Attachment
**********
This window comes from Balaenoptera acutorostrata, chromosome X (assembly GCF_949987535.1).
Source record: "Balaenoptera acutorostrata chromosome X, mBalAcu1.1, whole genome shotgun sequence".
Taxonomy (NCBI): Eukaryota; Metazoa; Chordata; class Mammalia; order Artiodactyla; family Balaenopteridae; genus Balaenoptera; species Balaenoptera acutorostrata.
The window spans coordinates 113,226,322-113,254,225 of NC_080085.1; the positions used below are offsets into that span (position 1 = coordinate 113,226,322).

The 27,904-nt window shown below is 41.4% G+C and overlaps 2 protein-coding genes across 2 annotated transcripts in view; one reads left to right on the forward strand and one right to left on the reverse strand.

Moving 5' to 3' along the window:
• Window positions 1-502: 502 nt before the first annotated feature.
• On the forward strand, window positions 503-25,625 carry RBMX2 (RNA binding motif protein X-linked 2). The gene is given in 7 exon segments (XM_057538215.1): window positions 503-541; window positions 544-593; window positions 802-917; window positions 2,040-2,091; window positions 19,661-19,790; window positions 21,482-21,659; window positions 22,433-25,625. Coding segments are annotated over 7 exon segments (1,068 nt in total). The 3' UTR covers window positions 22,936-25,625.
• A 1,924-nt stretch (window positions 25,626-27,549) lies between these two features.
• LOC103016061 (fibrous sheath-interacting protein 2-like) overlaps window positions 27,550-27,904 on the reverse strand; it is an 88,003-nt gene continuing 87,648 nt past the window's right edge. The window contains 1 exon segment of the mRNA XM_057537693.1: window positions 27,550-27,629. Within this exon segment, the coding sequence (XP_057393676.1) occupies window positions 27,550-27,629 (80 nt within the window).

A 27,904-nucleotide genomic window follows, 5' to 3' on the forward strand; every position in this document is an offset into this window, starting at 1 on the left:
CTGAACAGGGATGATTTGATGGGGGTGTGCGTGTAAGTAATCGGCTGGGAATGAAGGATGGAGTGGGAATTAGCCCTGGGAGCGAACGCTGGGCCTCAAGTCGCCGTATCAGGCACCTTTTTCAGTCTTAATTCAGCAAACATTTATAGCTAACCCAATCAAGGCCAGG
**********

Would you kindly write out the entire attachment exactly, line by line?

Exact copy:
This window comes from Balaenoptera acutorostrata, chromosome X (assembly GCF_949987535.1).
Source record: "Balaenoptera acutorostrata chromosome X, mBalAcu1.1, whole genome shotgun sequence".
Taxonomy (NCBI): Eukaryota; Metazoa; Chordata; class Mammalia; order Artiodactyla; family Balaenopteridae; genus Balaenoptera; species Balaenoptera acutorostrata.
The window spans coordinates 113,226,322-113,254,225 of NC_080085.1; the positions used below are offsets into that span (position 1 = coordinate 113,226,322).

The 27,904-nt window shown below is 41.4% G+C and overlaps 2 protein-coding genes across 2 annotated transcripts in view; one reads left to right on the forward strand and one right to left on the reverse strand.

Moving 5' to 3' along the window:
• Window positions 1-502: 502 nt before the first annotated feature.
• On the forward strand, window positions 503-25,625 carry RBMX2 (RNA binding motif protein X-linked 2). The gene is given in 7 exon segments (XM_057538215.1): window positions 503-541; window positions 544-593; window positions 802-917; window positions 2,040-2,091; window positions 19,661-19,790; window positions 21,482-21,659; window positions 22,433-25,625. Coding segments are annotated over 7 exon segments (1,068 nt in total). The 3' UTR covers window positions 22,936-25,625.
• A 1,924-nt stretch (window positions 25,626-27,549) lies between these two features.
• LOC103016061 (fibrous sheath-interacting protein 2-like) overlaps window positions 27,550-27,904 on the reverse strand; it is an 88,003-nt gene continuing 87,648 nt past the window's right edge. The window contains 1 exon segment of the mRNA XM_057537693.1: window positions 27,550-27,629. Within this exon segment, the coding sequence (XP_057393676.1) occupies window positions 27,550-27,629 (80 nt within the window).

A 27,904-nucleotide genomic window follows, 5' to 3' on the forward strand; every position in this document is an offset into this window, starting at 1 on the left:
CTGAACAGGGATGATTTGATGGGGGTGTGCGTGTAAGTAATCGGCTGGGAATGAAGGATGGAGTGGGAATTAGCCCTGGGAGCGAACGCTGGGCCTCAAGTCGCCGTATCAGGCACCTTTTTCAGTCTTAATTCAGCAAACATTTATAGCTAACCCAATCAAGGCCAGG